TUDCN/ILO issue paper: social dialogue as a driver and governance instrument for sustainable development

While countries that embrace a social model recognise the benefits of social dialogue, the relevance of this form of governance has yet to be fully understood within sustainable development debates. As a step towards addressing this, this paper aims to provide an overview of the contribution of social dialogue to sustainable development and outlines the conditions required to maximise this contribution.

The relevance of social dialogue to sustainable development

Bringing workers’ and employers’ representatives together in a formalised exchange when making decisions that concern them, is a successful governance approach. It delivers policies that are the fruit of consensus and work for the social actors. The broader benefits of social dialogue are well documented and it has been integrated into decision-making processes in many countries.

Bridging the gap between this body of knowledge, rooted in experience, and the implementation of sustainable development is highly relevant to the achievement of the Sustainable Development Goals (SDGs SDGs The Sustainable Development Goals were one of the outcomes of the Rio+20 Conference. The members States launched a new set of future international development goals, which will build upon the Millennium Development Goals and converge with the post-2015 development agenda. ). This paper, entitled Social Dialogue as a Driver and Governance Instrument for Sustainable Development, presents concrete examples of how social dialogue implements three principles that are at the heart of the Development Effectiveness Agenda: inclusiveness, democratic ownership and accountability.

What is needed for social dialogue to make a contribution?

In order for social dialogue to deliver these benefits, certain conditions must be met. Firstly, social dialogue has some requirements in order for it to be effective. These vary according to the context. They are detailed for both national and workplace level social dialogue.

Among the national requirements, the paper includes the upholding of freedom of association and collective bargaining rights, the presence of strong and representative workers’ and employers’ organisations, trust amongst the tripartite actors, appropriate funding, clear-mandate setting and continuity. In addition to ensuring that effective social dialogue is in place, the paper also details the requirements for social dialogue to contribute specifically to sustainable dialogue discourses.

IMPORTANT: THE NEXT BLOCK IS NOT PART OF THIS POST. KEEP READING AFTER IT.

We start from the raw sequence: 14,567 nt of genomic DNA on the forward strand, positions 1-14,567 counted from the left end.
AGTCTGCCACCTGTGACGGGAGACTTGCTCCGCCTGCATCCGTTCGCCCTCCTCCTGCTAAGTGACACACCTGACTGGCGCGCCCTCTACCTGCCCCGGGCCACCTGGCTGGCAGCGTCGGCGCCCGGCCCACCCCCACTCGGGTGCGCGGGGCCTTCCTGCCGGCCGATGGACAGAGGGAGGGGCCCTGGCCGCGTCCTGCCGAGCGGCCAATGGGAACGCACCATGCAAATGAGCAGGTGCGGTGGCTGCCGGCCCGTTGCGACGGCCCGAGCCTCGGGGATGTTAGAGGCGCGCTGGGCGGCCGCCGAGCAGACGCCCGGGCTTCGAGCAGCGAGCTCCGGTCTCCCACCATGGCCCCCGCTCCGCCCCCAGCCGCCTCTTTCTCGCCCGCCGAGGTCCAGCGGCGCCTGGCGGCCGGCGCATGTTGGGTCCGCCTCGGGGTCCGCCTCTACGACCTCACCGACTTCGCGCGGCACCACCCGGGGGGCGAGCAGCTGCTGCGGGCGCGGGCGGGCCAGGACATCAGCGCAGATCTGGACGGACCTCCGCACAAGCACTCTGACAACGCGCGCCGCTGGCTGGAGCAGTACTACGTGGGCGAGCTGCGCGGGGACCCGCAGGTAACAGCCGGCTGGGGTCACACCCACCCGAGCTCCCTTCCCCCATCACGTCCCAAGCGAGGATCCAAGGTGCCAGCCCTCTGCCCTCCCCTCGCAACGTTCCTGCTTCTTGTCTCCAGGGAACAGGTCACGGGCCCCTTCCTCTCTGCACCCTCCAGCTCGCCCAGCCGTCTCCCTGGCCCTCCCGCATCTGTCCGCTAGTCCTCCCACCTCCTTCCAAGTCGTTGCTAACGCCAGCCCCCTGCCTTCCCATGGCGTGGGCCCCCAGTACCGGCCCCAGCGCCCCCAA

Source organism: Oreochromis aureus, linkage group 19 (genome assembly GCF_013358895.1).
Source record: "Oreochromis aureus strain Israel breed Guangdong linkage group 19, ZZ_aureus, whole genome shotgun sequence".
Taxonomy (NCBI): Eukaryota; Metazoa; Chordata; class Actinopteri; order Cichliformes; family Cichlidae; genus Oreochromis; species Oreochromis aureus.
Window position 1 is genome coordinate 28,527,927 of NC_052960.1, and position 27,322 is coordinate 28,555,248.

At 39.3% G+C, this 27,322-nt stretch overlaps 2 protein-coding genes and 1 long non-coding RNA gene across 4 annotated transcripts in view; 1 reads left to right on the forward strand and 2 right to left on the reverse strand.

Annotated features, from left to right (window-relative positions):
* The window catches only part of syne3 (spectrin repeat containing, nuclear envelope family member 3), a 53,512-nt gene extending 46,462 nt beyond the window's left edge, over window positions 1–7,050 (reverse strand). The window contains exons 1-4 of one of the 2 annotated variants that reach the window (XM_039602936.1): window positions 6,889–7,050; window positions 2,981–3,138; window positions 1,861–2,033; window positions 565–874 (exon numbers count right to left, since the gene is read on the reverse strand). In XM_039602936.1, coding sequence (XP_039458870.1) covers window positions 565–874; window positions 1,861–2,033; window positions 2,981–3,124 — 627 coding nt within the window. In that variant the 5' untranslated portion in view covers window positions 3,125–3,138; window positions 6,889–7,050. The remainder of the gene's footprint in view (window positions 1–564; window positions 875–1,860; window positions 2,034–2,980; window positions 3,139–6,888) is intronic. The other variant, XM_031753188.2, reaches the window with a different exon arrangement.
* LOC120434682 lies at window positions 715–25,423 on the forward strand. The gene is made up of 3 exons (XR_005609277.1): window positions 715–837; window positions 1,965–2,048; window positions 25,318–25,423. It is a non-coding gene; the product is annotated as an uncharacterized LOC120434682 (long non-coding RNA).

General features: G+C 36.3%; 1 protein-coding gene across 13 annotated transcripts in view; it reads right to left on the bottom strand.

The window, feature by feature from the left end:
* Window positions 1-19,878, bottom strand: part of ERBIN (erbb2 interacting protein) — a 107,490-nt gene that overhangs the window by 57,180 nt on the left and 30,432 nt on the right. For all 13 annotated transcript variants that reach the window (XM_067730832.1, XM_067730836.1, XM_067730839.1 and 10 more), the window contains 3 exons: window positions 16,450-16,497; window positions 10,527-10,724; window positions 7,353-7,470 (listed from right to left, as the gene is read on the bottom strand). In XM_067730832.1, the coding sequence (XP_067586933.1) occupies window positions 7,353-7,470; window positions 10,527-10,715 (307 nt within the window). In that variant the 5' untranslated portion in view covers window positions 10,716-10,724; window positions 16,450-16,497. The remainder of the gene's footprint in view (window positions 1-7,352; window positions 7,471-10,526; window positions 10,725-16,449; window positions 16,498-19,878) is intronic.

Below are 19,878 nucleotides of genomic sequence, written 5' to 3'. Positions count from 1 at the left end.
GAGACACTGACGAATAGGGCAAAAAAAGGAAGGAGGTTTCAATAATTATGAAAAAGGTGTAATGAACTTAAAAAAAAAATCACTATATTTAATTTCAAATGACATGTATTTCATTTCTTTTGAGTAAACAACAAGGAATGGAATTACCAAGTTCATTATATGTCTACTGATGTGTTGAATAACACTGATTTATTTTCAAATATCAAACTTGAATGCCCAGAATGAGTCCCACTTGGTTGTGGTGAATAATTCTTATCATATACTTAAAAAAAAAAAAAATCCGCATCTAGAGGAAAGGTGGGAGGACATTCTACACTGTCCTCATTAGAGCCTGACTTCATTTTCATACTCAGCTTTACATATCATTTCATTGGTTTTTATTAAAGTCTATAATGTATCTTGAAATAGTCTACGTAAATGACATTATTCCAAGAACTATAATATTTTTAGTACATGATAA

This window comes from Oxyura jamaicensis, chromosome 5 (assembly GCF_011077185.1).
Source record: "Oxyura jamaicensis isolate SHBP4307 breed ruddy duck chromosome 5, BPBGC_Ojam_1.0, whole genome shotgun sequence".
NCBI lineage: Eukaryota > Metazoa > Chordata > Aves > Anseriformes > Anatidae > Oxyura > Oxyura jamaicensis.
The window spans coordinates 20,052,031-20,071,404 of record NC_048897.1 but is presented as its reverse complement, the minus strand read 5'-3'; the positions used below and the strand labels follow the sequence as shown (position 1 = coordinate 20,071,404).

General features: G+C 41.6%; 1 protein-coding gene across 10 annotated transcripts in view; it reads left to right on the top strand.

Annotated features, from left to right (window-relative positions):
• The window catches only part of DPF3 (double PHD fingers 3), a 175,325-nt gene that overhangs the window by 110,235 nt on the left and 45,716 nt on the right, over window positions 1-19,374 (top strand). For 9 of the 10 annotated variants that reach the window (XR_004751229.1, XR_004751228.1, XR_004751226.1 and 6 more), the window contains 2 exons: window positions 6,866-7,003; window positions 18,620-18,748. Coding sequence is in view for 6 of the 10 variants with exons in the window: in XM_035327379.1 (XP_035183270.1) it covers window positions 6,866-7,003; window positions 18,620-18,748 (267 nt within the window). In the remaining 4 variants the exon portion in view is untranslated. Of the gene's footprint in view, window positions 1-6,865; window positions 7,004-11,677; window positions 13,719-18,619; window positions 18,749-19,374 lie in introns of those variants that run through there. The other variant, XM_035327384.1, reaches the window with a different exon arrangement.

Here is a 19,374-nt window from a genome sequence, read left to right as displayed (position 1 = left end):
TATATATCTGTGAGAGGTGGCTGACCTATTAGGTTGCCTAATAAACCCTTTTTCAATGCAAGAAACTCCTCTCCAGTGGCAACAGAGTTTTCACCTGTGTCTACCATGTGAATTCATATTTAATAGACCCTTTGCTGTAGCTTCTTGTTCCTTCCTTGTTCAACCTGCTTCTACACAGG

What is known about the contribution of social dialogue to sustainable development?

The inclusion of social partners in decision-making is shown to give working people a say in policies that affect them directly and result in a deepening of democracy. In addition, evidence suggests that social dialogue is an effective way of promoting collective problem-solving, that it builds consensus which in turn eases policy implementation and that it provides an avenue for justification and feedback on actions undertaken.

The Sustainable Development Goals are used as the basis for the assessment of the contribution of social dialogue to sustainable development. The paper bases its assessment on evidence from concrete examples from a broad range of national contexts. It identifies five thematic clusters through which it presents key mechanisms of the social dialogue contribution:

  • Working conditions, workers’ rights and equality at work
  • Access to public goods and redistribution
  • Growth and innovation
  • Environment and climate
  • Governance and participation

Examples from various different contexts are provided to illustrate contributions within these clusters. Additional detailed case studies are available in our Social Dialogue for Sustainable Development in Uruguay, Ghana and Indonesia study.

Way forward

There is a need for an interdisciplinary research agenda to begin to address some of the key knowledge gaps that are preventing social dialogue from achieving its full potential in promoting sustainable development. This requires a better understanding of how social dialogue works in different contexts and settings. Greater efforts should be made to examine how the necessary preconditions can be established through targeted support efforts designed to improve the effectiveness of the contribution of social dialogue.

Key questions emerge from this work that are of major relevance to sustainable development efforts. They highlight the need for a discourse of the benefits of social dialogue to the informal economy, to fragile states, global supply chains and the Just Transition.

The full Issue Paper is available here. FR ES

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